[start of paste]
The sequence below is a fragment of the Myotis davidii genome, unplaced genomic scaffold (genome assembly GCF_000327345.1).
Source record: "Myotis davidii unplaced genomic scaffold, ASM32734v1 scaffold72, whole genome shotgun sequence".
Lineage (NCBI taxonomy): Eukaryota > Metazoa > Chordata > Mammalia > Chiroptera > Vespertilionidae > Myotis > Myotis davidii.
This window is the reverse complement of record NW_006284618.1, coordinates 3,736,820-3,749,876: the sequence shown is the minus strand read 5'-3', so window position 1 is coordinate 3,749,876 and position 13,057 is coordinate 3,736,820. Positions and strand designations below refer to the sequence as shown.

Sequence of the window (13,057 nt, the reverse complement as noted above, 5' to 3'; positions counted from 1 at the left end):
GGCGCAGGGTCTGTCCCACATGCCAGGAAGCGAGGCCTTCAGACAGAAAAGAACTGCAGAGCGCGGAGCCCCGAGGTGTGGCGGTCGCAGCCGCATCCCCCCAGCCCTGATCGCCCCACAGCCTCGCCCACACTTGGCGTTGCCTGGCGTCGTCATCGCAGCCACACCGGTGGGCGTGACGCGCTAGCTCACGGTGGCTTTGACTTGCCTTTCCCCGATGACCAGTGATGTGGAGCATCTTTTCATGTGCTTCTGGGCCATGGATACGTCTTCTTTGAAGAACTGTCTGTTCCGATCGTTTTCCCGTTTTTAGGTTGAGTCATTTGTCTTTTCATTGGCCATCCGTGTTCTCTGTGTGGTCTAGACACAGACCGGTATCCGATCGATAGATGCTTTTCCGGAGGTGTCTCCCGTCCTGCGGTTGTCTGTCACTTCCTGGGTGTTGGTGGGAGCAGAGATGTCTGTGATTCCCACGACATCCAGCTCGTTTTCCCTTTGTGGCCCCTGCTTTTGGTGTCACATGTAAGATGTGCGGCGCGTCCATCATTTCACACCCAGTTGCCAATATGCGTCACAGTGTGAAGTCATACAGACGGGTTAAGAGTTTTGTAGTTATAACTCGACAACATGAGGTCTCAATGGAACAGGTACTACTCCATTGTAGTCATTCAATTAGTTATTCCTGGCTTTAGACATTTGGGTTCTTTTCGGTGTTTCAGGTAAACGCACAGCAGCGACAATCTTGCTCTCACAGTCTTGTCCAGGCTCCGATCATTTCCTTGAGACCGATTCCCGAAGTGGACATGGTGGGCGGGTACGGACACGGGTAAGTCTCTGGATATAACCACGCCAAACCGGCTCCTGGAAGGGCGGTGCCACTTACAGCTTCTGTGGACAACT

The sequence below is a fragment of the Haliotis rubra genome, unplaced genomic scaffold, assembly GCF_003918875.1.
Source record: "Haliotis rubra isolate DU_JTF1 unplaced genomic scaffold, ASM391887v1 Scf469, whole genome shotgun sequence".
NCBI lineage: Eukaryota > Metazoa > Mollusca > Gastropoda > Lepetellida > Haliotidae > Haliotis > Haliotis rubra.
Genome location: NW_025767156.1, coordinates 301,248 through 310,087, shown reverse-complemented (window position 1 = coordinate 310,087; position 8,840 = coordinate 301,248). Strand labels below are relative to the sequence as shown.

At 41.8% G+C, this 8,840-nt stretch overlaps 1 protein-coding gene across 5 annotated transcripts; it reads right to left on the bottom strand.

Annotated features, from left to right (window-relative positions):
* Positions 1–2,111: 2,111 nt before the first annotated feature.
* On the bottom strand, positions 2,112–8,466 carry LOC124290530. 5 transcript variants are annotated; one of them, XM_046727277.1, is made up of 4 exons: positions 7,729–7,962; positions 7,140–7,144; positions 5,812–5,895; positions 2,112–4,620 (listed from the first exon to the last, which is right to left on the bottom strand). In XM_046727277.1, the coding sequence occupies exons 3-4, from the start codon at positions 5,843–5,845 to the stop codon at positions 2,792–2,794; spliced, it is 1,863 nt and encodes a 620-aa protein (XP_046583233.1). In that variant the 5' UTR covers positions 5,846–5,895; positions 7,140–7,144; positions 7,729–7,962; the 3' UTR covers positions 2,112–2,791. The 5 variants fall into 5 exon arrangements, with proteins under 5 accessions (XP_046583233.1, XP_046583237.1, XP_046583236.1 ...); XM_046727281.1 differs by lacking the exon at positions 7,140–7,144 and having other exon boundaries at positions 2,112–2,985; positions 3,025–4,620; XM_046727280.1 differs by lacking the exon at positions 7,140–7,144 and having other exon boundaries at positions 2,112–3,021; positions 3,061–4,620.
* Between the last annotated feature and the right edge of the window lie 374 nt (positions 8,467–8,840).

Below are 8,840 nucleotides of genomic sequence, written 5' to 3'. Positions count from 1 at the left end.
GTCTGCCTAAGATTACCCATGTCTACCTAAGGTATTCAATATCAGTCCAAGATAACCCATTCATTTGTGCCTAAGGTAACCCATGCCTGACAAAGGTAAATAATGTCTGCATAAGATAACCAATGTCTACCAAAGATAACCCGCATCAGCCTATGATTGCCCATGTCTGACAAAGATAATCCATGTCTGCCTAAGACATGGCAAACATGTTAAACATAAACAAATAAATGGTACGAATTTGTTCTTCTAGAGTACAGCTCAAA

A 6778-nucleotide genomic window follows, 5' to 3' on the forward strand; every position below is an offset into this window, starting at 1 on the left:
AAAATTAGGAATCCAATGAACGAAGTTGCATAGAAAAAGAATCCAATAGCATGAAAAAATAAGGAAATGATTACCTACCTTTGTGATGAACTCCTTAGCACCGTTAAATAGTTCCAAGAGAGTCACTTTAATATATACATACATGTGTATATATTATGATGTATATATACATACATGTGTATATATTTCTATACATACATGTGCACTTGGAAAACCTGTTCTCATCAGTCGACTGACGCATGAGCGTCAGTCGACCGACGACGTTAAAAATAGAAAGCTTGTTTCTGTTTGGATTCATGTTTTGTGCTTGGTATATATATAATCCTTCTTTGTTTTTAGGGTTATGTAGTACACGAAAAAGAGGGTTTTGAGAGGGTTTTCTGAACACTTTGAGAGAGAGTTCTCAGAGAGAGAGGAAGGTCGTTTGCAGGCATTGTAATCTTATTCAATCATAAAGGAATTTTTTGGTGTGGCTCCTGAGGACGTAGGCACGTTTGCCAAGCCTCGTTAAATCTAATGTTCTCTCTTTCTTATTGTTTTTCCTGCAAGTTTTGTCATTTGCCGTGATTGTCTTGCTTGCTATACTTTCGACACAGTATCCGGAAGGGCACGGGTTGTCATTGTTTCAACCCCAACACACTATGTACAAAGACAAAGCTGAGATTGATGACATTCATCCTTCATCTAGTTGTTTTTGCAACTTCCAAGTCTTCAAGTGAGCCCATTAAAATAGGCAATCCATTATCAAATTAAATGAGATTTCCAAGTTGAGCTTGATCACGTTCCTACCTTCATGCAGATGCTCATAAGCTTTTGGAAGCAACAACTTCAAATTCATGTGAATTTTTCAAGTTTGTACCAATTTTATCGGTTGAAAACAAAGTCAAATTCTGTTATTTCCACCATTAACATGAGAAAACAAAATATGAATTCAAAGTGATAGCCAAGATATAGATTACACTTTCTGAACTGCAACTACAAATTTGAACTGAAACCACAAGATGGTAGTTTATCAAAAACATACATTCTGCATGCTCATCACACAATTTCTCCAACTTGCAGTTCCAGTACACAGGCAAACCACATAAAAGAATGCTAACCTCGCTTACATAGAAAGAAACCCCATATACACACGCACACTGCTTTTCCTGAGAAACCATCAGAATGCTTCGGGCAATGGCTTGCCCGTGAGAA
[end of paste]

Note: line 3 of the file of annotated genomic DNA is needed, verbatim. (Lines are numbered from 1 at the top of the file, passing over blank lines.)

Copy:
Lineage (NCBI taxonomy): Eukaryota > Metazoa > Chordata > Mammalia > Chiroptera > Vespertilionidae > Myotis > Myotis davidii.